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How do I speak to a co-worker about an incident that caused much drama at work?

Tagged as: Friends, Troubled relationships<< Previous question   Next question >>
Question - (20 April 2017) 5 Answers - (Newest, 21 April 2017)
A female Canada age , *ralee writes:

Great site....level headed advice.

I work in a high school in a pretty volatile classroom.

I am slated to work in two schools and about two months ago now some drama broke out in one of the sites when I was at the other one. The situation did not involve me but had a great impact nontheless.

I work with men and there was another woman working with me.My understanding was that they wanted to increase her work load and when she questioned it they yelled at her. This caused her to faint and she has been off for the past two month. I reached out to her by text and tried to support her but I would by lying if I said it did not drag me down as I continued to work professionally and cheerfully with the guys for the sake of the students.

I did not like the way the employer handled it....two unions involved and the directive was that we were not to talk about the incident so there was no mediation forthcoming.

She has now returned to the site and her timetable has been set so she has no contact with the guys. For their part they have said nothig about the incident and have moved on but I must admit I have missed her up there.

She is now based in another classroom and has great support but when I come down to that classroom to teach she seems annoyed that I am not full of vengeance at the guys upstairs. I have to work with them and do not have the luxury she has of getting lots of accomodations. I think she incurred ptsd but the guys have been rough with me before...I am rather a sturdy type. Essentially she is angry at me because of my association with them.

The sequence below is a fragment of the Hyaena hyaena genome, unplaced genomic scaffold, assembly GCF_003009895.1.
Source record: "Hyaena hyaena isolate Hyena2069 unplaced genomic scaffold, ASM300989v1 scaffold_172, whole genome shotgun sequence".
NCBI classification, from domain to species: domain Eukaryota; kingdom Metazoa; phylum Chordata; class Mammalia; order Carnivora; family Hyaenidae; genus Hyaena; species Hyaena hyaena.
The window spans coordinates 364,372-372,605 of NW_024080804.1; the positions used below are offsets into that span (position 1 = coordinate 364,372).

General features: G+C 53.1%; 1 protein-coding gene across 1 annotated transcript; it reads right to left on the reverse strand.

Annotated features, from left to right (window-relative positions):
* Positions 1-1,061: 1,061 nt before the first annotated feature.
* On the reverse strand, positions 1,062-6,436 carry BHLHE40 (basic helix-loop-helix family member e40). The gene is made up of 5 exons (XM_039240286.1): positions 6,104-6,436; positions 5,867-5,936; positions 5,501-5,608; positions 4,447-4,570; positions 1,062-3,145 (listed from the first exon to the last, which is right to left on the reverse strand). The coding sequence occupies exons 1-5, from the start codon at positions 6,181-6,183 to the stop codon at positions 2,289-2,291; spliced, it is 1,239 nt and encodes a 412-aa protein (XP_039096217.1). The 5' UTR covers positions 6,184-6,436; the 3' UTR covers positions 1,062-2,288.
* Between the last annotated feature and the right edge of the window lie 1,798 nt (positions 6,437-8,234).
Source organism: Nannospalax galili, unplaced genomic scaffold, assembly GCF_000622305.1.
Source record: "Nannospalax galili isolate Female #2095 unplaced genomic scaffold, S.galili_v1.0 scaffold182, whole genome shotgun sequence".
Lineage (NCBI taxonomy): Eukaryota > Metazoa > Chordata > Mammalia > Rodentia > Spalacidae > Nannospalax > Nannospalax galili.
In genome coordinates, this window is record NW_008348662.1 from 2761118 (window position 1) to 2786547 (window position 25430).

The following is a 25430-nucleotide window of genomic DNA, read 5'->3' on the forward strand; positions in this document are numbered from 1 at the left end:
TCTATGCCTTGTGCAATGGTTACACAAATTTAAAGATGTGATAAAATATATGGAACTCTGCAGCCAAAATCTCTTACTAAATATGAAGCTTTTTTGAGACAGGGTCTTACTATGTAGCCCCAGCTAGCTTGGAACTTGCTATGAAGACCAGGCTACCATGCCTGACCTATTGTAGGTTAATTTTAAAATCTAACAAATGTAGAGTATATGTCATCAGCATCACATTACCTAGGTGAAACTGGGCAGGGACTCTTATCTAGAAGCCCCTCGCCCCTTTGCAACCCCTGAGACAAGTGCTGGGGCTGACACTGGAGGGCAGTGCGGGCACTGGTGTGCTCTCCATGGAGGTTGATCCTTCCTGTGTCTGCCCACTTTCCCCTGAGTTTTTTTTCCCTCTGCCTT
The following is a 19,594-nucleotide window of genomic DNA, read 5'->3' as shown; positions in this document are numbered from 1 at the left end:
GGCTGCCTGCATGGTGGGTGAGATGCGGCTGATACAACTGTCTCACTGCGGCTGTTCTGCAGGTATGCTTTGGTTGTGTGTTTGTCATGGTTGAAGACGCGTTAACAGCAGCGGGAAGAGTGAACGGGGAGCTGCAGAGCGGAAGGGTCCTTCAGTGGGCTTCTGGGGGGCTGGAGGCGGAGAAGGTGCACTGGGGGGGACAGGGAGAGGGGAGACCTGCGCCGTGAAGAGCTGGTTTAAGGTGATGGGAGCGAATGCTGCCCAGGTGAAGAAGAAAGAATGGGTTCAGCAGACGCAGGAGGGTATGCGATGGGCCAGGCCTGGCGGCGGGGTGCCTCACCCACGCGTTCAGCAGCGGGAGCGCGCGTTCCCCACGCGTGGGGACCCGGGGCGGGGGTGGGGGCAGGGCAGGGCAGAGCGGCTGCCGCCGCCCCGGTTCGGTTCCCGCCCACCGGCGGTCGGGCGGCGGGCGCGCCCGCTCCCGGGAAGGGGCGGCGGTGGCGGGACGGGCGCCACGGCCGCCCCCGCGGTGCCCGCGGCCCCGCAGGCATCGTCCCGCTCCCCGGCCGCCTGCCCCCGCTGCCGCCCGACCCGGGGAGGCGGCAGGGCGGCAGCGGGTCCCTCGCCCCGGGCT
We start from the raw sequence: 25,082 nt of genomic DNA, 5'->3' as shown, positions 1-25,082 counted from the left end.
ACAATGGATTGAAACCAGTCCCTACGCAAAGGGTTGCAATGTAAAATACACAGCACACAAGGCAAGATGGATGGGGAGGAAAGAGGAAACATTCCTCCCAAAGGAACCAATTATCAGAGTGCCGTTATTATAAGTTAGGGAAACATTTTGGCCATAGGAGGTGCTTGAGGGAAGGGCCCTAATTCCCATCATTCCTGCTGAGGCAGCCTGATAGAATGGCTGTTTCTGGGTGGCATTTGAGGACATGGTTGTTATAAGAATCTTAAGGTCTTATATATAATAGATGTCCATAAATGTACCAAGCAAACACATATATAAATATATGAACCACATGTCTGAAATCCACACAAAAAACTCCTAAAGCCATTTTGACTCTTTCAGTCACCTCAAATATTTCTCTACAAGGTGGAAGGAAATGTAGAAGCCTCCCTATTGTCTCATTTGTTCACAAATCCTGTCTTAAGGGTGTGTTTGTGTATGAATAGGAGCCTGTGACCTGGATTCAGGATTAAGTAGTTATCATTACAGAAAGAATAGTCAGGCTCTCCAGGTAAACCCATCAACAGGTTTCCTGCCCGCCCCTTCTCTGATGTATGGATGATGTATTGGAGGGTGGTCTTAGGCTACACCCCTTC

I am thinking my solution to this is to carry on and openly speak about the situation up there...I was left behind and had to get tough.

The other thing I was thinking was to talk to her but in a way kind of drained by the drama she has created.

Which solution would be better or feel free to suggest an alternative.

View related questions: at work, co-worker, text

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A female reader, Honeypie United States + , writes (21 April 2017):

Honeypie agony auntI agree with WiseOwlE,

Focus on what's important - YOUR job and YOUR students.

I get that she want you to be as angry at these guys as she is, but the thing is it's not YOUR business or JOB to do so. To be honest it sounds like she is in a job she can't quite handle emotionally and professionally.

I'm not sure how the coworkers are being "rough" on her by expecting her to pull her weight or pull MORE weight than she was - IF she wasn't pulling HER share before the incident. Impossible to really judge that since we don't really know the full story.

Don't get entwined in the drama that YOU can not fix, that you actually have no REAL part in.

If she NEEDS to talk about it, she needs to go through HR and the teacher's union.